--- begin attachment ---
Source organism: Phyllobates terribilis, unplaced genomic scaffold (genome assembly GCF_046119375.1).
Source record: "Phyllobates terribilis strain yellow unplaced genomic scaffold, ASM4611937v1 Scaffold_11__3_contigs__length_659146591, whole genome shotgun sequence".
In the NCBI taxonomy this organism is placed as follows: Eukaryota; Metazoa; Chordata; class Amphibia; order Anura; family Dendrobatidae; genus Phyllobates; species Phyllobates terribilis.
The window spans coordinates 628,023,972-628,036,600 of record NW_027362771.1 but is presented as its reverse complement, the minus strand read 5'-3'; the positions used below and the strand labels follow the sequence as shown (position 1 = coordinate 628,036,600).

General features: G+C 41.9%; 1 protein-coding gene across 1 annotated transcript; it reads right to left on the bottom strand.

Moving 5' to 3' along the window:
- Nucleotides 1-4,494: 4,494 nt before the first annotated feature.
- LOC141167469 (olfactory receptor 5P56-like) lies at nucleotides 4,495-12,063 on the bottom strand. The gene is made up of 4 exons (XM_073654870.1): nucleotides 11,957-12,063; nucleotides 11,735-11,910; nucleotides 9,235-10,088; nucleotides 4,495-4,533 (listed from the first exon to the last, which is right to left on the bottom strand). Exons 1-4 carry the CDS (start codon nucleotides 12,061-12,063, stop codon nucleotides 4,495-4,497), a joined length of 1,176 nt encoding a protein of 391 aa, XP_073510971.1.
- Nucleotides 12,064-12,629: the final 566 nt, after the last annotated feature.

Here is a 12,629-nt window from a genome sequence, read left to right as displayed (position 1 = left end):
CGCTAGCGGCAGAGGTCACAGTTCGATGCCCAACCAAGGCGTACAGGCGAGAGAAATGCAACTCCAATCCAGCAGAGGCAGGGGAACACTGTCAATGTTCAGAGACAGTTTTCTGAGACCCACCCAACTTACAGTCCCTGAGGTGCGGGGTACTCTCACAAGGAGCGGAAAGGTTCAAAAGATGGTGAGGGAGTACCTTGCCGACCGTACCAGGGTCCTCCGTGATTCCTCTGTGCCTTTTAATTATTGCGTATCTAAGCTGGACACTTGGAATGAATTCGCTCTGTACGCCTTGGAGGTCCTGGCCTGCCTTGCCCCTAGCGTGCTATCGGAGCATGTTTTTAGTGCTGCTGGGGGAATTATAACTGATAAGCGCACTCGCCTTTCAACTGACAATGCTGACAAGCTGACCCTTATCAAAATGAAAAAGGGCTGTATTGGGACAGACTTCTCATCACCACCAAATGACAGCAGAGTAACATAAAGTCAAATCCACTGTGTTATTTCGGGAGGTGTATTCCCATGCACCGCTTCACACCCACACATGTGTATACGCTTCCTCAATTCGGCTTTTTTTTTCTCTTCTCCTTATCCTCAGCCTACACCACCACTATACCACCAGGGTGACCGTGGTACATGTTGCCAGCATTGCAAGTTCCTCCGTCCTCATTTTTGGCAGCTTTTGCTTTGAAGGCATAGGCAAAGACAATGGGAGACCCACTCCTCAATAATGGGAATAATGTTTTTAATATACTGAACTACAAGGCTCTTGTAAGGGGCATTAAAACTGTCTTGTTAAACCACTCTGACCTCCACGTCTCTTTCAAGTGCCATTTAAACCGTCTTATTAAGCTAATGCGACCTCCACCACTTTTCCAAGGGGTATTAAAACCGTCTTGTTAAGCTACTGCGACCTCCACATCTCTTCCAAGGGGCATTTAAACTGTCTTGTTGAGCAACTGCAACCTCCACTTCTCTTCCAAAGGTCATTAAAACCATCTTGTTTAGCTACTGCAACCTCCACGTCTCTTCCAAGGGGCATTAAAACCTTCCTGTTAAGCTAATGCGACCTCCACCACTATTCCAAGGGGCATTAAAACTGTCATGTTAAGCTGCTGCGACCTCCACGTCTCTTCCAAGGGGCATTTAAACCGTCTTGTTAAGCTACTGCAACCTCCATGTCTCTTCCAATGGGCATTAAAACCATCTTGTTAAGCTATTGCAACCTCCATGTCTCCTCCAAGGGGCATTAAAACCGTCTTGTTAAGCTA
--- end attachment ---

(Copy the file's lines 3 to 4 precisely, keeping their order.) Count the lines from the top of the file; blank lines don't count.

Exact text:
In the NCBI taxonomy this organism is placed as follows: Eukaryota; Metazoa; Chordata; class Amphibia; order Anura; family Dendrobatidae; genus Phyllobates; species Phyllobates terribilis.
The window spans coordinates 628,023,972-628,036,600 of record NW_027362771.1 but is presented as its reverse complement, the minus strand read 5'-3'; the positions used below and the strand labels follow the sequence as shown (position 1 = coordinate 628,036,600).